In March and April CNBC reports, foreign governments started cutting back on the amount of U.S. government debt they buy and hold.
Russia’s government cut its holdings by 50 percent, from $96.1 billion to $48.7 billion. China (the single biggest holder of U.S. debt) dumped $5.8 billion. Japan (the second biggest), $12.3 billion.
Disclaimer: I’m no expert in finance generally or in government debt specifically, and those matters are complex. But I don’t think it’s controversial to say that when large creditors stop buying and start dumping someone’s debt, it’s a bad sign for future borrowing: A de facto reduction in the borrower’s credit rating.
These dumps seem small — less than $100 billion out of a total U.S. national debt of more than $21 trillion — but they cover only a couple of months. The immediate effect is that the U.S. government is going to have to offer higher interest rates to borrow more money. It has fewer prospective lenders to work with, and its new borrowing has to compete against that old debt, which is presumably selling at a discount in global markets.
The U.S. government is basically the guy who took out a huge home mortgage, then kept refinancing and borrowing against equity, while trading in his car for a new one (and a larger payment) every two years, and now finds himself visiting car title and payday lenders every week just to keep himself in groceries.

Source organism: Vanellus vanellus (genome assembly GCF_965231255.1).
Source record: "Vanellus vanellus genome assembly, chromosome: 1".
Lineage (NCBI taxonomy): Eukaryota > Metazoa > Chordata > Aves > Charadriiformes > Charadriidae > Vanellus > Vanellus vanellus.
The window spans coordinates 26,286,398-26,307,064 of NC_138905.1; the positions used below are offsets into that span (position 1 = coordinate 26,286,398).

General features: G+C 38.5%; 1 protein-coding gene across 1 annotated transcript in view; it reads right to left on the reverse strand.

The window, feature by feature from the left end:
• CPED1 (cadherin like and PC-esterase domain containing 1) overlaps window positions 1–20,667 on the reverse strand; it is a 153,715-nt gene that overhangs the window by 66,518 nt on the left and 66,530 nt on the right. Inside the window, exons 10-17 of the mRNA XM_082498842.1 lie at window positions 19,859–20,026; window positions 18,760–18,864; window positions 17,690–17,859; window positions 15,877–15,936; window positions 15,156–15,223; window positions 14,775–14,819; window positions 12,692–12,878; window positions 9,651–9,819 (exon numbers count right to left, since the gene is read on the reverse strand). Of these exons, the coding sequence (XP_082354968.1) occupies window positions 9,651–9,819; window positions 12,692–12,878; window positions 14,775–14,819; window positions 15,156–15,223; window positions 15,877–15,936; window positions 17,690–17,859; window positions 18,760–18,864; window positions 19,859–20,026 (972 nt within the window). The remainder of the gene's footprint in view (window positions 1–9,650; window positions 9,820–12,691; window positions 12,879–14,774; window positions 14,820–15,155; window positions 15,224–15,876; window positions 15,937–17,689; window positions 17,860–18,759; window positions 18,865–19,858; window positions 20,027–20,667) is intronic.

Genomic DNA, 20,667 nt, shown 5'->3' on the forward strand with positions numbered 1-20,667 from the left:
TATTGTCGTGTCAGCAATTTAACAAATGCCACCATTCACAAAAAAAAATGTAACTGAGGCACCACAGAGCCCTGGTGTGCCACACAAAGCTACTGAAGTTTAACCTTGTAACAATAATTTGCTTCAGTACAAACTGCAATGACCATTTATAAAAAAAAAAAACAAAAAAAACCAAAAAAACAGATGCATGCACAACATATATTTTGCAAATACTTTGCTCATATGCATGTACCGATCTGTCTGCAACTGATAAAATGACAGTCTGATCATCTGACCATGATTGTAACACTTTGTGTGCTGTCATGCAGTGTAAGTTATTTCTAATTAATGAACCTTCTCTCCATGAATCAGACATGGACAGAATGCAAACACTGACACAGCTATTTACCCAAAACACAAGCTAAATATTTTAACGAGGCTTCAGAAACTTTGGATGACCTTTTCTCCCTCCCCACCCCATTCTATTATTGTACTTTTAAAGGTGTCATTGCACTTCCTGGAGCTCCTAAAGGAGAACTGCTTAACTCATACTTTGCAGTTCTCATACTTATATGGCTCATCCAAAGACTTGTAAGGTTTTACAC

Nobody realistically expects the U.S. government’s existing debt to ever be paid off. In fact, some American thought leaders — supposedly reputable economists, even — scoff at the idea that it SHOULD be paid off and believe that Uncle Sam can just keep borrowing forever, adding current interest to your tax bill and the tax bills of your descendants, without ever having to tighten his own belt.
They’re wrong, and dangerously so. That debt is something foreign governments can hold over Uncle Sam’s head (perhaps these dumps are strategic moves in the current trade war?) — and prospective default on it is something he can hold over theirs. Sooner or later, one way or another, it’s going to end badly.
Caught in the middle are the more than 300 million Americans in whose name the U.S. government borrows. Every dollar borrowed is a promise to beat a dollar, plus interest, out of your hide and mine, in perpetuity.
If the U.S. government won’t bite the bullet — repudiate its debt, balance its budget, and take the credit beating it richly deserves for a shocking century-plus record of complete financial irresponsibility — the rest of us should do so on its behalf. We didn’t borrow that money. Let the politicians who dug the hole dig their own way out of it. Or bury themselves in it.
Thomas L. Knapp (Twitter: @thomaslknapp) is director and senior news analyst at the William Lloyd Garrison Center for Libertarian Advocacy Journalism (thegarrisoncenter.org). He lives and works in north-central Florida.